Campbell's will remove BPA from soup cans

Mechele R. Dillard's picture

Campbell's has announced plans to move forward with BPA-free packaging, regardless of U.S. Food and Drug Administration decision on the chemical, due later this month.

The U.S. Food and Drug Administration will decide whether or not to ban the use of BPA in food packaging by March 31, but Campbell’s has committed to removing the chemical from their soup packaging regardless of the outcome, a report in the Milwaukee Sentinel Journal has indicated.

The agreement by Campbell’s follows a list of other companies that have been in the process of moving away from the highly controversial lining. U.S. brands that do not use BPA include Eden Foods, Muir Glen, Edward & Son, Trader Joe's, Vital Choice, Wild Planet Foods, Oregon's Choice Gourmet and Eco Fish. Companies Heinz, Hain Celestial Group and ConAgra have previously announced that they are moving away from using BPA in their packaging.

Campbell’s Soup spokesman Anthony Sanzio indicated to the Milwaukee Sentinel Journal that the company has been working on an alternative for their can linings, and plans to switch to the alternative when “feasible alternatives are available.” He did not, however, provide a date to indicate just when that might be accomplished.

Although BPA is allowed by the U.S. Food and Drug Administration in the linings of food products, and has been used in linings and in hard plastics since the 1960s, the FDA did announce that it had developed concerns about the use of the chemical in 2010:

“Studies employing standardized toxicity tests have thus far supported the safety of current low levels of human exposure to BPA. However, on the basis of results from recent studies using novel approaches to test for subtle effects, both the National Toxicology Program at the National Institutes of Health and FDA have some concern about the potential effects of BPA on the brain, behavior, and prostate gland in fetuses, infants, and young children. In cooperation with the National Toxicology Program, FDA’s National Center for Toxicological Research is carrying out in-depth studies to answer key questions and clarify uncertainties about the risks of BPA.”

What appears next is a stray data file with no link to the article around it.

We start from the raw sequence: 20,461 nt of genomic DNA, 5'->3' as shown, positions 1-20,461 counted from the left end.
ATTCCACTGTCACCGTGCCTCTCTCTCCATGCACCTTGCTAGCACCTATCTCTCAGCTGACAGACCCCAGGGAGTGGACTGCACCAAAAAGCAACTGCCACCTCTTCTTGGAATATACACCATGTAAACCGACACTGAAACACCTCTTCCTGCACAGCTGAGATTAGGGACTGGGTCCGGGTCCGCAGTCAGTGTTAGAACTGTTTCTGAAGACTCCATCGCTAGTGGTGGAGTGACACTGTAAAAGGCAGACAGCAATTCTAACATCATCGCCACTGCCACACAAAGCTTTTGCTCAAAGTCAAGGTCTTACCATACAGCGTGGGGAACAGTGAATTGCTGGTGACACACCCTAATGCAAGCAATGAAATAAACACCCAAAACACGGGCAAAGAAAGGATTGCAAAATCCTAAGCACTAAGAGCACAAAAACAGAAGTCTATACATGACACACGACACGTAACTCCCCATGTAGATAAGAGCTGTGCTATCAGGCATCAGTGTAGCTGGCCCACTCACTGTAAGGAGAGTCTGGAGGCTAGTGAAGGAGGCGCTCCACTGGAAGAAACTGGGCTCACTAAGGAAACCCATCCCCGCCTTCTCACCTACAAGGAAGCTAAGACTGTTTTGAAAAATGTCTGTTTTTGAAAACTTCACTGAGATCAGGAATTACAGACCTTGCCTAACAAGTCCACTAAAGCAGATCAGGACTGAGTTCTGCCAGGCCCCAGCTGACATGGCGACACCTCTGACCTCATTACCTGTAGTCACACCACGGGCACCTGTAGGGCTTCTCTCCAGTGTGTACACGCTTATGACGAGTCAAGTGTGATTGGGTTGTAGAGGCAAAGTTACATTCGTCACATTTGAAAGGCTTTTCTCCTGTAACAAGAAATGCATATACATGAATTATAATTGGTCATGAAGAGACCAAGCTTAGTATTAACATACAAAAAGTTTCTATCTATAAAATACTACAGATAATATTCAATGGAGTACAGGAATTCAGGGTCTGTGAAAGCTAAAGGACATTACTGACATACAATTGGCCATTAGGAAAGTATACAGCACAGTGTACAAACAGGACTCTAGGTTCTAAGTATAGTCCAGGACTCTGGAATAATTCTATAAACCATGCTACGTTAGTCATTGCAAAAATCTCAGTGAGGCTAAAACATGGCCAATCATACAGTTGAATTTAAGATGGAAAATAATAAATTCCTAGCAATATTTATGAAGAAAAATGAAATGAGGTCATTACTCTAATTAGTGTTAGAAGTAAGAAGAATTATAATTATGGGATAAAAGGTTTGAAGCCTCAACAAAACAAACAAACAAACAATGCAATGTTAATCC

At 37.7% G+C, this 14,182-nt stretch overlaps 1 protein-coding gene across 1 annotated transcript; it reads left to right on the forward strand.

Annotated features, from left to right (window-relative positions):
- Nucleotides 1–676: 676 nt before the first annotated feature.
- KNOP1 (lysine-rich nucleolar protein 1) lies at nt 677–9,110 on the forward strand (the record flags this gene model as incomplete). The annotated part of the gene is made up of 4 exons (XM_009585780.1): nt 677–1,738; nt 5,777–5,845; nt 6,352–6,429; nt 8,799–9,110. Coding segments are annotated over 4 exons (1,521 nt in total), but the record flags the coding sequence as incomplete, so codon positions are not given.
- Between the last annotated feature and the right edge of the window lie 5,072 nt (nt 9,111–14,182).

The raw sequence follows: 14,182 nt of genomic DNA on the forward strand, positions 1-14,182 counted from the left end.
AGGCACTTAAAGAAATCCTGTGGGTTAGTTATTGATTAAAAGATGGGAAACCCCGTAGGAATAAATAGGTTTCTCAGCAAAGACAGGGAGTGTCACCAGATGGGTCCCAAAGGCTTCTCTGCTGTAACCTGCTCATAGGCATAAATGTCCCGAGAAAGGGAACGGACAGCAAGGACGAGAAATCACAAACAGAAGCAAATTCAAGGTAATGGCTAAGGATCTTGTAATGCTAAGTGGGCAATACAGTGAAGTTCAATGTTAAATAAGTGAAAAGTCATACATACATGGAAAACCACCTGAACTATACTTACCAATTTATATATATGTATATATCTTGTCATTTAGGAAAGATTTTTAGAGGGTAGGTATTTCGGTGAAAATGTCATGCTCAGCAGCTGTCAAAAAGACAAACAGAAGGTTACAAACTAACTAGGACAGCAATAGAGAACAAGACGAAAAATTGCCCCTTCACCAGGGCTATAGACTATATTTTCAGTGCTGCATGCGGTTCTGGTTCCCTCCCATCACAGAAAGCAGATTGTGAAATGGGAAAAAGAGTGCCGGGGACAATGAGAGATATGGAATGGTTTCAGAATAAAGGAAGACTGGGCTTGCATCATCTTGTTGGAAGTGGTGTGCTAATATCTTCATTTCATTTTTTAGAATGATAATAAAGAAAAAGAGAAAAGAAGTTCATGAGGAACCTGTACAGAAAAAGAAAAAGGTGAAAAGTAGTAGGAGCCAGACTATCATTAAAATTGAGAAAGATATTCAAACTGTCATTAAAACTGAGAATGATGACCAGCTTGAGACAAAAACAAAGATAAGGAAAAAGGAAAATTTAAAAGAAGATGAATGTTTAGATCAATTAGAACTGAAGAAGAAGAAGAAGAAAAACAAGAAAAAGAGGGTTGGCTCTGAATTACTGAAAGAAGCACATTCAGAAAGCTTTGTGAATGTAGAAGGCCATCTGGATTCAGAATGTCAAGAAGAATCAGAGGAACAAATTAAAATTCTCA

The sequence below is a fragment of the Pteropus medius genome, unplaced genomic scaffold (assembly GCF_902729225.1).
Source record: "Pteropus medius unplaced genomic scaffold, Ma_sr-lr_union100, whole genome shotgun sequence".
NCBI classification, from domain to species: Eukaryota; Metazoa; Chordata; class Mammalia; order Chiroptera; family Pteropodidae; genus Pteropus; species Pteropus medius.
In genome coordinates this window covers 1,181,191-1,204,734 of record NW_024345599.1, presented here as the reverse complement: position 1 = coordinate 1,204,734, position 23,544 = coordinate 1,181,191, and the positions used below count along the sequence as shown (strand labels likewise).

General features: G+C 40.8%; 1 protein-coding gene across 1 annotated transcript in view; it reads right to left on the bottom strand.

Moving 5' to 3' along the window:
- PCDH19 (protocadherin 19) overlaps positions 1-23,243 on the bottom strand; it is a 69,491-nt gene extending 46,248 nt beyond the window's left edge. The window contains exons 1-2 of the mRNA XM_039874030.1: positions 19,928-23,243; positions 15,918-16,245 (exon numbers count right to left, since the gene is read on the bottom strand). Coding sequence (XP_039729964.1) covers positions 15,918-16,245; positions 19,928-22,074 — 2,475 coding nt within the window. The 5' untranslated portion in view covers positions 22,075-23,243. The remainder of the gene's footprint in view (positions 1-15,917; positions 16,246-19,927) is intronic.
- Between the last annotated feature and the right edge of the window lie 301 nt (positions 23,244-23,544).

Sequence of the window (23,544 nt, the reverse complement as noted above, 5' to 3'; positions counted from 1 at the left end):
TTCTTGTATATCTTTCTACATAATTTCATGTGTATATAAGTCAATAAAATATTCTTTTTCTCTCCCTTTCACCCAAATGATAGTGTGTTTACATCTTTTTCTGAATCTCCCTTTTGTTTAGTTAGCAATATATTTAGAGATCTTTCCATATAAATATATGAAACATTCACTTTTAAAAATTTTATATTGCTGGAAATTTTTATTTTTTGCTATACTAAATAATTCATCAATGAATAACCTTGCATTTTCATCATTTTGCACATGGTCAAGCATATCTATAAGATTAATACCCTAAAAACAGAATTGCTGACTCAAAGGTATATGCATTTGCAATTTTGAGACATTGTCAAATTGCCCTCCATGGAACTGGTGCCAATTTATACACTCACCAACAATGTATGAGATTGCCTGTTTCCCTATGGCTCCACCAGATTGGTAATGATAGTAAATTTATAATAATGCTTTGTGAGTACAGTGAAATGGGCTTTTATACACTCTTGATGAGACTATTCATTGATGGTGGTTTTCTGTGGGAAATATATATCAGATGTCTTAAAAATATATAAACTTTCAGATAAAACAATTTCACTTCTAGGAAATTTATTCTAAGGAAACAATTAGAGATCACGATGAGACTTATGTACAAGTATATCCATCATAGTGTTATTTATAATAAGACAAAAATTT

At the time, the FDA indicated that it planned to reassess the use of BPA by June 2011, but it did not happen. However, in a long-awaited response to a lawsuit, in which the Natural Resources Defense Council sued the FDA in August when the FDA missed its deadline to rule on the safety of BPA, following a petition by the NRDC in Oct. 2008, the FDA gave the March 31 deadline. According to a blog on the NRDC website on Dec. 7, 2011:

“The U.S. Food and Drug Administration (FDA) has finally committed to a decision by March 31, 2012 on whether to ban BPA from use in packaging for food and drinks. This was announced today as part of a settlement agreement with NRDC.

“More than three years ago, NRDC filed a petition with FDA asking it to ban the use of BPA as a food additive. We waited and we waited, but never got an answer. FDA could have agreed to ban BPA, rejected our petition, or accepted some parts of it and not others, but instead it chose not to respond at all.

“Legally, FDA has no more than 180 days to respond to a written petition. We filed that petition in October 2008, so that deadline came and went long ago without any ruling. After waiting 18 months without a response, we filed a lawsuit asking the court to intervene and require a date certain for the agency to respond.”

Now, the FDA will decide by the end of this month whether or not to ban the chemical completely in all food packaging, as the French did in February.

BPA has been reported to be present in the urine of 93 percent of Americans tested; it is also known to mimic the hormone estrogen, as indicated in the journal Endocrine-Related Cancer.

Image: Wikimedia Commons

Add new comment